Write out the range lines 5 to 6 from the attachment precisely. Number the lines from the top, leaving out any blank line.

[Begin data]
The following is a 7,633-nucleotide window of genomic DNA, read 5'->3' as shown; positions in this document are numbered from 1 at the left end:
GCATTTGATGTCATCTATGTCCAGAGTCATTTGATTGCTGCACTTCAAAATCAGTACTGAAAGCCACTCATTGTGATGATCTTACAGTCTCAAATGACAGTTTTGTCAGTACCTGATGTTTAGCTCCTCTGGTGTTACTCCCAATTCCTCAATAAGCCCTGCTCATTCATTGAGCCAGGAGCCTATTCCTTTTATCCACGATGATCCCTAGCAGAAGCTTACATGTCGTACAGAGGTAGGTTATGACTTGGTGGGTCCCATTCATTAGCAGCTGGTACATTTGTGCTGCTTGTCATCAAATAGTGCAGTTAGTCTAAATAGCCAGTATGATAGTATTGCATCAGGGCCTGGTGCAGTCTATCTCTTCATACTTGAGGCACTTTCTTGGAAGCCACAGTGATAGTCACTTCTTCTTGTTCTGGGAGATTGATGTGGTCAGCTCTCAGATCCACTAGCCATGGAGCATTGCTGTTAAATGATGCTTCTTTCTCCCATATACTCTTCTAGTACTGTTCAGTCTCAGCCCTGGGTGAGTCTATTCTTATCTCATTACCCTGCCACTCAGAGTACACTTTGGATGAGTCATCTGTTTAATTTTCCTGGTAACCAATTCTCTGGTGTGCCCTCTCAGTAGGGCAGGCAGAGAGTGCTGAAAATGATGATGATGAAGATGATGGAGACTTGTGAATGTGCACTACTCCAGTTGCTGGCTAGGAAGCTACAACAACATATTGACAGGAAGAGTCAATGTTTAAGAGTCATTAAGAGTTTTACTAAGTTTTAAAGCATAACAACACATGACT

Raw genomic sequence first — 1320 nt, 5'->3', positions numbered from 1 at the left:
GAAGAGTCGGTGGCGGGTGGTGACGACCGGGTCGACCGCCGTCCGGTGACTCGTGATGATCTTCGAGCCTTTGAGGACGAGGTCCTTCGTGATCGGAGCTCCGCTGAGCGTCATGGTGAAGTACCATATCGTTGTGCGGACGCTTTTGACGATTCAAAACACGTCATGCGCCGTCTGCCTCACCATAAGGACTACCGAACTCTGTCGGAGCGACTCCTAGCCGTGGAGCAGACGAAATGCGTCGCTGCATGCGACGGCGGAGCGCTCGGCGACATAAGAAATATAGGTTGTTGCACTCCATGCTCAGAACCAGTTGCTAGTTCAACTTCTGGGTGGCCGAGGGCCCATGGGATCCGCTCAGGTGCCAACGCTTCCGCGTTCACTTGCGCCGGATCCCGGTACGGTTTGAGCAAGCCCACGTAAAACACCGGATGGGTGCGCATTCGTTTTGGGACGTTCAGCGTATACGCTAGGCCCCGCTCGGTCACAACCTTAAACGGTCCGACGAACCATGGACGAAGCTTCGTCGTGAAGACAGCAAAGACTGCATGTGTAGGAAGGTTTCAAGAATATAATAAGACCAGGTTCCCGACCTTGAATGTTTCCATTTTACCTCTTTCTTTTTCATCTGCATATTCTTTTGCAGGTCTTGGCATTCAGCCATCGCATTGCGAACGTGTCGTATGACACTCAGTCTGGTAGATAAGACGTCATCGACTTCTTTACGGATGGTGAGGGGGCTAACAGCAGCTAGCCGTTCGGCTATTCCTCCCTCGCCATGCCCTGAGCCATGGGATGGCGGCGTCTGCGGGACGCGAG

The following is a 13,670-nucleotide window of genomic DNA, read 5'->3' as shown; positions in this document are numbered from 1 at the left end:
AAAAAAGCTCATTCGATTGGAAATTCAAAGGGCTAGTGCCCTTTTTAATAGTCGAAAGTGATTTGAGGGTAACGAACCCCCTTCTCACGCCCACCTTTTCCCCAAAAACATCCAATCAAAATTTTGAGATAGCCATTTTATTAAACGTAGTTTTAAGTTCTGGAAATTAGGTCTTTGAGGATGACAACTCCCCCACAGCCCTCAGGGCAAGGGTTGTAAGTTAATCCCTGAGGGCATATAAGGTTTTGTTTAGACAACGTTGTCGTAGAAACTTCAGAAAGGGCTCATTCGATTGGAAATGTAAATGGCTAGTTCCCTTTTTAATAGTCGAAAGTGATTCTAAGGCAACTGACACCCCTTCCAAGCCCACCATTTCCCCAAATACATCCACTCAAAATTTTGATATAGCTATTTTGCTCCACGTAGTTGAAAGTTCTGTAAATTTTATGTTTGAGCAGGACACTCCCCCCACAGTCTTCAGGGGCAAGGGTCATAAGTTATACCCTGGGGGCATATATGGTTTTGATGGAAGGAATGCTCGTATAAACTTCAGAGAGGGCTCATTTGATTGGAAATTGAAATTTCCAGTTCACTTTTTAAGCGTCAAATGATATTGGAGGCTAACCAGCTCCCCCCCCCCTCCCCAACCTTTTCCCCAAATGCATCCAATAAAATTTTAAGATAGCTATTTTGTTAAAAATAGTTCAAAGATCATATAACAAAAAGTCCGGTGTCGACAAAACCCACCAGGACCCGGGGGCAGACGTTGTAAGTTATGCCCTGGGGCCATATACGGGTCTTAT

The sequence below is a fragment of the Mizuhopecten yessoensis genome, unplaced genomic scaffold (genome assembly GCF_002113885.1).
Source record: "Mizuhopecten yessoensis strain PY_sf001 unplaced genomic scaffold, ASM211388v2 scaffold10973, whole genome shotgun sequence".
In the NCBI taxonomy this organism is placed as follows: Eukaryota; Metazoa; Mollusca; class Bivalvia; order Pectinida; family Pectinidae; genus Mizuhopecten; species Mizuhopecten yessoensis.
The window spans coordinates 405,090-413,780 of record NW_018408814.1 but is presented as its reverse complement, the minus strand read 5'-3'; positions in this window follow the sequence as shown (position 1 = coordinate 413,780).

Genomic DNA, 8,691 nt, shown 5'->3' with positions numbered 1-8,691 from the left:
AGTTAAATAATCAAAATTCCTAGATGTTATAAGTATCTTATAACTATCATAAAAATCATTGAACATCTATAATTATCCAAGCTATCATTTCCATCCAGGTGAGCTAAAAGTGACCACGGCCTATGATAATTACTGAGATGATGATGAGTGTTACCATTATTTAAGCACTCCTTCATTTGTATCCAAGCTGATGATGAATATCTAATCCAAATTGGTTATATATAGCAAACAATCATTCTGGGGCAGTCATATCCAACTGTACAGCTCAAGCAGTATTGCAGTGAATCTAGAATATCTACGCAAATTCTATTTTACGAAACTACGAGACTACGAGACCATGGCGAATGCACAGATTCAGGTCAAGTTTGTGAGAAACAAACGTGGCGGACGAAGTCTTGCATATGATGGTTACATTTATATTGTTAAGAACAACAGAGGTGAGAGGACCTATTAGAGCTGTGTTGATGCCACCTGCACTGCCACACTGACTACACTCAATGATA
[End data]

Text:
The following is a 13,670-nucleotide window of genomic DNA, read 5'->3' as shown; positions in this document are numbered from 1 at the left end:
AAAAAAGCTCATTCGATTGGAAATTCAAAGGGCTAGTGCCCTTTTTAATAGTCGAAAGTGATTTGAGGGTAACGAACCCCCTTCTCACGCCCACCTTTTCCCCAAAAACATCCAATCAAAATTTTGAGATAGCCATTTTATTAAACGTAGTTTTAAGTTCTGGAAATTAGGTCTTTGAGGATGACAACTCCCCCACAGCCCTCAGGGCAAGGGTTGTAAGTTAATCCCTGAGGGCATATAAGGTTTTGTTTAGACAACGTTGTCGTAGAAACTTCAGAAAGGGCTCATTCGATTGGAAATGTAAATGGCTAGTTCCCTTTTTAATAGTCGAAAGTGATTCTAAGGCAACTGACACCCCTTCCAAGCCCACCATTTCCCCAAATACATCCACTCAAAATTTTGATATAGCTATTTTGCTCCACGTAGTTGAAAGTTCTGTAAATTTTATGTTTGAGCAGGACACTCCCCCCACAGTCTTCAGGGGCAAGGGTCATAAGTTATACCCTGGGGGCATATATGGTTTTGATGGAAGGAATGCTCGTATAAACTTCAGAGAGGGCTCATTTGATTGGAAATTGAAATTTCCAGTTCACTTTTTAAGCGTCAAATGATATTGGAGGCTAACCAGCTCCCCCCCCCCTCCCCAACCTTTTCCCCAAATGCATCCAATAAAATTTTAAGATAGCTATTTTGTTAAAAATAGTTCAAAGATCATATAACAAAAAGTCCGGTGTCGACAAAACCCACCAGGACCCGGGGGCAGACGTTGTAAGTTATGCCCTGGGGCCATATACGGGTCTTAT